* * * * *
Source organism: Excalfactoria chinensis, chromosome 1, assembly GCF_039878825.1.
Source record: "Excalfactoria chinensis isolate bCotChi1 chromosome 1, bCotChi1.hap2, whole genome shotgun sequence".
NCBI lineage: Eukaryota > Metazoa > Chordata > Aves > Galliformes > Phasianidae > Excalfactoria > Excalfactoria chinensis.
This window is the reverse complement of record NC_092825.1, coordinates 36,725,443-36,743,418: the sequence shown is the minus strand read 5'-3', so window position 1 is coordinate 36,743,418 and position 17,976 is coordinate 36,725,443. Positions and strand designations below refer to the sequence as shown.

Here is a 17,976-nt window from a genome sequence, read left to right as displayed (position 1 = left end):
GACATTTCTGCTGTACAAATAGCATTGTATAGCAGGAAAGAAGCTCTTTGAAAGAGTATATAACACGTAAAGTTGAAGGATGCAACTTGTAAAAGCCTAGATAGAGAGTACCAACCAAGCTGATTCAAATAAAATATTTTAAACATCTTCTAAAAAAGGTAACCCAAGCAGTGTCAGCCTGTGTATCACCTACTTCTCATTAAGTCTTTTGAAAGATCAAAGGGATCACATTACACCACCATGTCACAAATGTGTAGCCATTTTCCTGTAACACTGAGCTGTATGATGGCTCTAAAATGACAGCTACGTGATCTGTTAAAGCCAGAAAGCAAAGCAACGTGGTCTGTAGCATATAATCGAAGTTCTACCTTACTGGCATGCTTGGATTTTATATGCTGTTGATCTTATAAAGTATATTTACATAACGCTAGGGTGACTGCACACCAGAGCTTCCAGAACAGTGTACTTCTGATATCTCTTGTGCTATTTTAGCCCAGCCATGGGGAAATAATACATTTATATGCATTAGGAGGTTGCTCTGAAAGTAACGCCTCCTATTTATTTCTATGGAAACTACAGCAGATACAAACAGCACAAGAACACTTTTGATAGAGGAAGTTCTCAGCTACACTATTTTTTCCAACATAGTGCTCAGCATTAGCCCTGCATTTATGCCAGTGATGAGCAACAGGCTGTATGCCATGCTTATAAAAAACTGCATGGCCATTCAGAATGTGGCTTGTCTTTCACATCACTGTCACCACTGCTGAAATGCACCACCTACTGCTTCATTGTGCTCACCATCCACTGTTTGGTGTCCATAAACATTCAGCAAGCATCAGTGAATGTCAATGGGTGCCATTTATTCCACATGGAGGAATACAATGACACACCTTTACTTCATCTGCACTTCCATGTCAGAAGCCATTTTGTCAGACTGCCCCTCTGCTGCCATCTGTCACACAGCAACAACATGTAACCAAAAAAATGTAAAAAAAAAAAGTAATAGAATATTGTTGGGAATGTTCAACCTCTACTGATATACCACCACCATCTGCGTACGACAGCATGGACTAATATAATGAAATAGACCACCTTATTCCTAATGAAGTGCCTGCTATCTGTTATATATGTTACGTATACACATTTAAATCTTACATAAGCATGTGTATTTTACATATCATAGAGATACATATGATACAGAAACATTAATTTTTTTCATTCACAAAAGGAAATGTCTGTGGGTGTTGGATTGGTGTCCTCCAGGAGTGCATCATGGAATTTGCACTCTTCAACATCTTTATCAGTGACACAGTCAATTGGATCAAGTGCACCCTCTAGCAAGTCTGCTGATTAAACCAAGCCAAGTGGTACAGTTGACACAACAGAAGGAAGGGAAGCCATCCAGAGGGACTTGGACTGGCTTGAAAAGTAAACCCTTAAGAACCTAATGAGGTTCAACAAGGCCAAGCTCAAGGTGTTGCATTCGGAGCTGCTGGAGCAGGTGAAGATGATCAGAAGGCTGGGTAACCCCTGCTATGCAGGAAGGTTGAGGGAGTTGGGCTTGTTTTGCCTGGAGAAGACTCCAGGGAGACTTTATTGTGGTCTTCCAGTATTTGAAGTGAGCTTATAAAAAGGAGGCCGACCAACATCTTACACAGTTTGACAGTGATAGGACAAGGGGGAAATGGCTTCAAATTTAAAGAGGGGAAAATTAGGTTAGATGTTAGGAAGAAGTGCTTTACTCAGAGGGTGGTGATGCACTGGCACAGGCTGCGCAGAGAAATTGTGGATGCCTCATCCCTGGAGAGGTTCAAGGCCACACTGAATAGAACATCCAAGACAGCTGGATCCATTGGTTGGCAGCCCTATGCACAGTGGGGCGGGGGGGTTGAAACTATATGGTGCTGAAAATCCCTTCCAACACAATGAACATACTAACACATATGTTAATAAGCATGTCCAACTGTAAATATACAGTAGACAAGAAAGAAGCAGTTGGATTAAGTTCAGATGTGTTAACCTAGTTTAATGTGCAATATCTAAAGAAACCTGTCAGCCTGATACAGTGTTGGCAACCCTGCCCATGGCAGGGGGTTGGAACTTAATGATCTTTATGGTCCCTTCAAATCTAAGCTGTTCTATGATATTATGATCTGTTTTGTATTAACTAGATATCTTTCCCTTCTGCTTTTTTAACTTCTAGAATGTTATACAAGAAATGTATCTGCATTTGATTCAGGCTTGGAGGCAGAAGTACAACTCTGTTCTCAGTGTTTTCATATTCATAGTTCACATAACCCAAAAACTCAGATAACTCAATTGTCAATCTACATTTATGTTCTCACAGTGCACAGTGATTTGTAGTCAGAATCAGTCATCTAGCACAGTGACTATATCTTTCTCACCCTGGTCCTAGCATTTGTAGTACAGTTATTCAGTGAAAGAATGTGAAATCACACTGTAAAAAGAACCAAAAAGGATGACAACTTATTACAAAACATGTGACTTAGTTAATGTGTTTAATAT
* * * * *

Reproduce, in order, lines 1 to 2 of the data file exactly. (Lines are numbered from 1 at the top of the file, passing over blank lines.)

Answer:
Source organism: Excalfactoria chinensis, chromosome 1, assembly GCF_039878825.1.
Source record: "Excalfactoria chinensis isolate bCotChi1 chromosome 1, bCotChi1.hap2, whole genome shotgun sequence".